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Can we trust the Web of Trust (WOT)?


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15 replies to this topic

#1 saluqi

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Posted 07 November 2016 - 07:53 PM

I've been a longtime user of the WOT and was dismayed to see just now at the head of the BC site an article indicating that German broadcaster NDR (Norddeutscher Rundfunk so far as I know) had caught them selling imperfectly anonymized user information.  Question arising: do i need to remove or disable WOT, or has Google already done that for me?  Or put another way, is this something to worry about?

 

Thanks as always for enlightenment



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#2 TsVk!

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Posted 07 November 2016 - 09:38 PM

It's up to you whether or not you uninstall it, it would not be removed/disabled automatically from your system. You can be aware that

  •     Your Internet Protocol Address;
  •     Your geographic location (e.g., France, Canada, etc.);
  •     The type of device, operating system and browsers you use;
  •     Date and time stamp;
  •     Browsing usage, including visited web pages, clickstream data or web address accessed;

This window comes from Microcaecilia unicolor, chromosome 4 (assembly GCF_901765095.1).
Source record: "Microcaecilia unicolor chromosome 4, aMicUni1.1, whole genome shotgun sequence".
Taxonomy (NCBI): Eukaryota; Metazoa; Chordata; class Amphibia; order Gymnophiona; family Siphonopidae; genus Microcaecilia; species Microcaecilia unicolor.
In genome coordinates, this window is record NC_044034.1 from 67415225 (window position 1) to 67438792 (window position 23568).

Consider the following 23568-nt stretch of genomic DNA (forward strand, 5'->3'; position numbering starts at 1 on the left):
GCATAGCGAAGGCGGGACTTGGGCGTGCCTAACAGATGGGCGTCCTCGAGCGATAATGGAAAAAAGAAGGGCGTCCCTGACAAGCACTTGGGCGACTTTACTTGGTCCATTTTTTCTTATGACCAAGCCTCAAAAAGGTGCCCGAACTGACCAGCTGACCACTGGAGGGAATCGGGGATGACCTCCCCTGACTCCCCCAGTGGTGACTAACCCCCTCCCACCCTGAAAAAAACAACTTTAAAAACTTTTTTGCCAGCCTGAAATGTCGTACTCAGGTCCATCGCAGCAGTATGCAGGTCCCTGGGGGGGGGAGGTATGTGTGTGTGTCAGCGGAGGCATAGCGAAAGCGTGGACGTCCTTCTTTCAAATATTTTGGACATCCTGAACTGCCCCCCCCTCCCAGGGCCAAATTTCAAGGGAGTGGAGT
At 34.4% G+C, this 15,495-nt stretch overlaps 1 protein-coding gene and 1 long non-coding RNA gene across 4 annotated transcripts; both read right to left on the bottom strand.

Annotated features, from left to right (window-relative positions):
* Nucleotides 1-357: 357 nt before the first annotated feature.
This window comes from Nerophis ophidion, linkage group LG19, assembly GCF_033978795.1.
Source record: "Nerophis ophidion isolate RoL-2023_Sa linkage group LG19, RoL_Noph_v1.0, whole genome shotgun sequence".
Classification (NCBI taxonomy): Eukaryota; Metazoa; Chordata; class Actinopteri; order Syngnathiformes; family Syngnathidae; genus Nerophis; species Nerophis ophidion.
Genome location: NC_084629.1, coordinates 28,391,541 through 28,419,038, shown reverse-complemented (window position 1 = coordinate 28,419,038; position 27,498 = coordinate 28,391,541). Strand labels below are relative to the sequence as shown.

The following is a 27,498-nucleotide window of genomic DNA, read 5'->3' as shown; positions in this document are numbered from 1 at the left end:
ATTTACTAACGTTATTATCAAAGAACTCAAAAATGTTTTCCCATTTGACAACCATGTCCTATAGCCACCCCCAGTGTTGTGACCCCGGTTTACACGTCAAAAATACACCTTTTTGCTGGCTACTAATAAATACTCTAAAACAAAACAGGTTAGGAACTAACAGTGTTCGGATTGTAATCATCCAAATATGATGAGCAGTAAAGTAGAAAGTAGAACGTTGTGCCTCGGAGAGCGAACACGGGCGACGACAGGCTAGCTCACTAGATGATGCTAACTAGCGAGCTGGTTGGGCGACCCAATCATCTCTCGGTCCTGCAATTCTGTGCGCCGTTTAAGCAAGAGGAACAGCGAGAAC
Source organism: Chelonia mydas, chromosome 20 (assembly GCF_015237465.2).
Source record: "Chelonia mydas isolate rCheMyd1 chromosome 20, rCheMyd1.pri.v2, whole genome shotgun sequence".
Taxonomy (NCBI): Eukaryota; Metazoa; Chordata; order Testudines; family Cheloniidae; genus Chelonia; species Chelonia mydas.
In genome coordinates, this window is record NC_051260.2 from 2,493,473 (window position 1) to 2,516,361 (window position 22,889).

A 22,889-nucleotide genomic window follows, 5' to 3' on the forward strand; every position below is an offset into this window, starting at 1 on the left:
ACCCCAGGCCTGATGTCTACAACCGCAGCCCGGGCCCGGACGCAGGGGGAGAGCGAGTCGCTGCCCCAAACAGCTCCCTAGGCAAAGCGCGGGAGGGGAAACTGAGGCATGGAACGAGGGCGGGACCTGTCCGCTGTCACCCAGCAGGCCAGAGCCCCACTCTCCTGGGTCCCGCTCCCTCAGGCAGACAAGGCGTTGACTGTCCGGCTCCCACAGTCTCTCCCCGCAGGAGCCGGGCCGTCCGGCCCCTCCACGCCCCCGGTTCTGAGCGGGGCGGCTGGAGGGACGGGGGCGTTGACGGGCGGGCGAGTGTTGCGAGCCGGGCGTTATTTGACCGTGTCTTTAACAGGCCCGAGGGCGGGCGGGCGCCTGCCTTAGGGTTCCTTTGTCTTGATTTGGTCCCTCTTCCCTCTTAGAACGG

•     Browser identifier and user ID;

may have been sold, and so may any of these in the future. This could be valuable information for targeting attacks against your machine, but there's nothing you can do about that now apart from uninstall the plug in.

 

Personally I never liked the plug in as it was reputation based blocking rather than fact based. Though others seemed to consider it valuable.

 

You may consider installing things like AdBlockPlus, NoScript, Ghostery, Disconnect and Privacy Badger to increase your browser security rather.



#3 Umbra

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Posted 08 November 2016 - 03:18 AM

I've been a longtime user of the WOT and was dismayed to see just now at the head of the BC site an article indicating that German broadcaster NDR (Norddeutscher Rundfunk so far as I know) had caught them selling imperfectly anonymized user information.  Question arising: do i need to remove or disable WOT, or has Google already done that for me?  Or put another way, is this something to worry about?

 

Thanks as always for enlightenment

 

WoT removed itself from Chrome/FF store. i necer liked it , and  im glad it is removed; the mechanic of WoT allow way too much biases.

 

 

You may consider installing things like AdBlockPlus, NoScript, Ghostery, Disconnect and Privacy Badger to increase your browser security rather.

 

The two i bolded are shady now



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#4 quietman7

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Posted 08 November 2016 - 08:39 PM